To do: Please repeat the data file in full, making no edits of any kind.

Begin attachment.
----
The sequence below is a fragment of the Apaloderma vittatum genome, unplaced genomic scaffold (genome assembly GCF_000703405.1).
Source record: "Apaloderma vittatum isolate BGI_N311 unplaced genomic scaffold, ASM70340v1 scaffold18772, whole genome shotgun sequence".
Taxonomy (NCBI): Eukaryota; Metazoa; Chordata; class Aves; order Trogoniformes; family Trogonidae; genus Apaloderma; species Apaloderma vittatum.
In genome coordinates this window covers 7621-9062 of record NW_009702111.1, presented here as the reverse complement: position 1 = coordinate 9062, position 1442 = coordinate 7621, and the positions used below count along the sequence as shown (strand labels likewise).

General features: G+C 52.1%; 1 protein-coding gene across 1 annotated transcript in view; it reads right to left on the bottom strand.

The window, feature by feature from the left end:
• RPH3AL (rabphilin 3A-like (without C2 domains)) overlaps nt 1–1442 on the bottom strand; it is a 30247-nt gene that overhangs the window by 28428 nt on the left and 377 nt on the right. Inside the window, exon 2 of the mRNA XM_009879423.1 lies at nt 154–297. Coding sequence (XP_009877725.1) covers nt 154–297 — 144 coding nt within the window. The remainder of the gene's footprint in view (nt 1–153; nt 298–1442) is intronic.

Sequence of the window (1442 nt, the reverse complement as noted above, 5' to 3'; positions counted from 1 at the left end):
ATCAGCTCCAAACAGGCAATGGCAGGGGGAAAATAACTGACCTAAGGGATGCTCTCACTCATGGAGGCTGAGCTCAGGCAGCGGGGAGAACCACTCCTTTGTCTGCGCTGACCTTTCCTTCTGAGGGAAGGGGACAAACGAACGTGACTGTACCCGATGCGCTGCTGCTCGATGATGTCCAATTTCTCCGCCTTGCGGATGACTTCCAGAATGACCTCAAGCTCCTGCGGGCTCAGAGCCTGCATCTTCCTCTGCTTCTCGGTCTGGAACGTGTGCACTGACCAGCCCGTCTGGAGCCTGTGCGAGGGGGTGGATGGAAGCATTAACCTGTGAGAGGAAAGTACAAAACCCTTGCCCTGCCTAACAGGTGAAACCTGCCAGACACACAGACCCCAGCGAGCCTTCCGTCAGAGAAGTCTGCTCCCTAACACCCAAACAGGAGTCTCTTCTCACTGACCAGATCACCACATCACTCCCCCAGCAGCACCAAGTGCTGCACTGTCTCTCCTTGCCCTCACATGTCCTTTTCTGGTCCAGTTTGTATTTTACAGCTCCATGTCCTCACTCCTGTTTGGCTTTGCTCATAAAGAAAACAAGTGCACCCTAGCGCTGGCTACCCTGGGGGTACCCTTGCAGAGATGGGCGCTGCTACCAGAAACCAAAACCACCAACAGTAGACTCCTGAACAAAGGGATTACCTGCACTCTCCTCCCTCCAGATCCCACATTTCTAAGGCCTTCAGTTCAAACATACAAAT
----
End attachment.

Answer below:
The sequence below is a fragment of the Apaloderma vittatum genome, unplaced genomic scaffold (genome assembly GCF_000703405.1).
Source record: "Apaloderma vittatum isolate BGI_N311 unplaced genomic scaffold, ASM70340v1 scaffold18772, whole genome shotgun sequence".
Taxonomy (NCBI): Eukaryota; Metazoa; Chordata; class Aves; order Trogoniformes; family Trogonidae; genus Apaloderma; species Apaloderma vittatum.
In genome coordinates this window covers 7621-9062 of record NW_009702111.1, presented here as the reverse complement: position 1 = coordinate 9062, position 1442 = coordinate 7621, and the positions used below count along the sequence as shown (strand labels likewise).

General features: G+C 52.1%; 1 protein-coding gene across 1 annotated transcript in view; it reads right to left on the bottom strand.

The window, feature by feature from the left end:
• RPH3AL (rabphilin 3A-like (without C2 domains)) overlaps nt 1–1442 on the bottom strand; it is a 30247-nt gene that overhangs the window by 28428 nt on the left and 377 nt on the right. Inside the window, exon 2 of the mRNA XM_009879423.1 lies at nt 154–297. Coding sequence (XP_009877725.1) covers nt 154–297 — 144 coding nt within the window. The remainder of the gene's footprint in view (nt 1–153; nt 298–1442) is intronic.

Sequence of the window (1442 nt, the reverse complement as noted above, 5' to 3'; positions counted from 1 at the left end):
ATCAGCTCCAAACAGGCAATGGCAGGGGGAAAATAACTGACCTAAGGGATGCTCTCACTCATGGAGGCTGAGCTCAGGCAGCGGGGAGAACCACTCCTTTGTCTGCGCTGACCTTTCCTTCTGAGGGAAGGGGACAAACGAACGTGACTGTACCCGATGCGCTGCTGCTCGATGATGTCCAATTTCTCCGCCTTGCGGATGACTTCCAGAATGACCTCAAGCTCCTGCGGGCTCAGAGCCTGCATCTTCCTCTGCTTCTCGGTCTGGAACGTGTGCACTGACCAGCCCGTCTGGAGCCTGTGCGAGGGGGTGGATGGAAGCATTAACCTGTGAGAGGAAAGTACAAAACCCTTGCCCTGCCTAACAGGTGAAACCTGCCAGACACACAGACCCCAGCGAGCCTTCCGTCAGAGAAGTCTGCTCCCTAACACCCAAACAGGAGTCTCTTCTCACTGACCAGATCACCACATCACTCCCCCAGCAGCACCAAGTGCTGCACTGTCTCTCCTTGCCCTCACATGTCCTTTTCTGGTCCAGTTTGTATTTTACAGCTCCATGTCCTCACTCCTGTTTGGCTTTGCTCATAAAGAAAACAAGTGCACCCTAGCGCTGGCTACCCTGGGGGTACCCTTGCAGAGATGGGCGCTGCTACCAGAAACCAAAACCACCAACAGTAGACTCCTGAACAAAGGGATTACCTGCACTCTCCTCCCTCCAGATCCCACATTTCTAAGGCCTTCAGTTCAAACATACAAAT